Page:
{ "index": { "_index": "my-knn-index-1", "_id": "3" } }
{ "my_vector1": [3.5, 4.5], "price": 12.9 }
{ "index": { "_index": "my-knn-index-1", "_id": "4" } }
{ "my_vector1": [5.5, 6.5], "price": 1.2 }
{ "index": { "_index": "my-knn-index-1", "_id": "5" } }
{ "my_vector1": [4.5, 5.5], "price": 3.7 }
{ "index": { "_index": "my-knn-index-1", "_id": "6" } }
{ "my_vector2": [1.5, 5.5, 4.5, 6.4], "price": 10.3 }
{ "index": { "_index": "my-knn-index-1", "_id": "7" } }
{ "my_vector2": [2.5, 3.5, 5.6, 6.7], "price": 5.5 }
{ "index": { "_index": "my-knn-index-1", "_id": "8" } }
{ "my_vector2": [4.5, 5.5, 6.7, 3.7], "price": 4.4 }
{ "index": { "_index": "my-knn-index-1", "_id": "9" } }
{ "my_vector2": [1.5, 5.5, 4.5, 6.4], "price": 8.9 }
```

Then you can execute an approximate nearest neighbor search on the data using the `knn`

query type:

```
GET my-knn-index-1/_search
{
"size": 2,
"query": {
"knn": {
"my_vector2": {
"vector": [2, 3, 5, 6],
"k": 2
}
}
}
}
```

`k`

is the number of neighbors the search of each graph will return. You must also include the `size`

option, which indicates how many results the query actually returns. The plugin returns `k`

amount of results for each shard (and each segment) and `size`

amount of results for the entire query. The plugin supports a maximum `k`

value of 10,000.

### Using approximate k-NN with filters

If you use the `knn`

query alongside filters or other clauses (e.g. `bool`

, `must`

, `match`

), you might receive fewer than `k`

results. In this example, `post_filter`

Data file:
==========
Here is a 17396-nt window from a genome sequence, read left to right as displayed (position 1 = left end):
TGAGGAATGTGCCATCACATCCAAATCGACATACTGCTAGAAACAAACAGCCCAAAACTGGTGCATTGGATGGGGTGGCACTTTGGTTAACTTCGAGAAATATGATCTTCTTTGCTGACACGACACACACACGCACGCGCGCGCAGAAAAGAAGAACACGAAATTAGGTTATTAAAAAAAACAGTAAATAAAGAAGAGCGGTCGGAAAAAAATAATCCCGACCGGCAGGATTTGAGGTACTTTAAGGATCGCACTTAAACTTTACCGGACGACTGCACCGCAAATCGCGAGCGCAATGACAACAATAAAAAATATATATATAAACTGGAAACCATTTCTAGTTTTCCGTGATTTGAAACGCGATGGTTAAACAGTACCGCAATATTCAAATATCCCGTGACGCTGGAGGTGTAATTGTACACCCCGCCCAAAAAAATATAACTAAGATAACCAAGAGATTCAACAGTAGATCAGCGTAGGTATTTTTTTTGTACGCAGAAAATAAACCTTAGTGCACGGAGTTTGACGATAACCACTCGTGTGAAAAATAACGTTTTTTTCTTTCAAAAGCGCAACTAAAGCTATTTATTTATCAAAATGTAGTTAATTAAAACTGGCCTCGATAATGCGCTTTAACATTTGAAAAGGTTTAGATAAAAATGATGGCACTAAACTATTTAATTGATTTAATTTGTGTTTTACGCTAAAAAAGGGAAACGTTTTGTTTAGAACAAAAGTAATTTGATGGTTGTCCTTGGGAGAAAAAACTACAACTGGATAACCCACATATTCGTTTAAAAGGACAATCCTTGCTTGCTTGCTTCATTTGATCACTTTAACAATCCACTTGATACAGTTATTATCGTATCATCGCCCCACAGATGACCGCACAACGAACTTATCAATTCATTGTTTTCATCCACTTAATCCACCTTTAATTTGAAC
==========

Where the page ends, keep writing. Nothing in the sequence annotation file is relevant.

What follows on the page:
reduces the number of results from 2 to 1:

```
GET my-knn-index-1/_search
{
"size": 2,
"query": {
"knn": {
"my_vector2": {
"vector": [2, 3, 5, 6],
"k": 2
}
}
},
"post_filter": {
"range": {
"price": {
"gte": 5,
"lte": 10
}
}
}
}
```

## Spaces

A space corresponds to the function used to measure the distance between two points in order to determine the k-nearest neighbors. From the k-NN perspective, a lower score equates to a closer and better result. This is the opposite of how OpenSearch scores results, where a greater score equates to a better result. To convert distances to OpenSearch scores, we take 1 / (1 + distance). Currently, the k-NN plugin supports the following spaces:

spaceType | Distance Function | OpenSearch Score |
---|---|---|

l2 | \[ Distance(X, Y) = \sum_{i=1}^n (X_i - Y_i)^2 \] | 1 / (1 + Distance Function) |

l1 | \[ Distance(X, Y) = \sum_{i=1}^n (X_i - Y_i) \] | 1 / (1 + Distance Function) |

linf | \[ Distance(X, Y) = Max(X_i - Y_i) \] | 1 / (1 + Distance Function) |

cosinesimil | \[ 1 - {A · B \over \|A\| · \|B\|} = 1 - {\sum_{i=1}^n (A_i · B_i) \over \sqrt{\sum_{i=1}^n A_i^2} · \sqrt{\sum_{i=1}^n B_i^2}}\] where \(\|A\|\) and \(\|B\|\) represent normalized vectors. | 1 / (1 + Distance Function) |

innerproduct | \[ Distance(X, Y) = - {A · B} \] | if (Distance Function >= 0) 1 / (1 + Distance Function) else -Distance Function + 1 |

The cosine similarity formula does not include the `1 -`

prefix. However, because nmslib equates smaller scores with closer results, they return `1 - cosineSimilarity`

for their cosine similarity spaceâ€”thatâ€™s why `1 -`

is included in the distance function.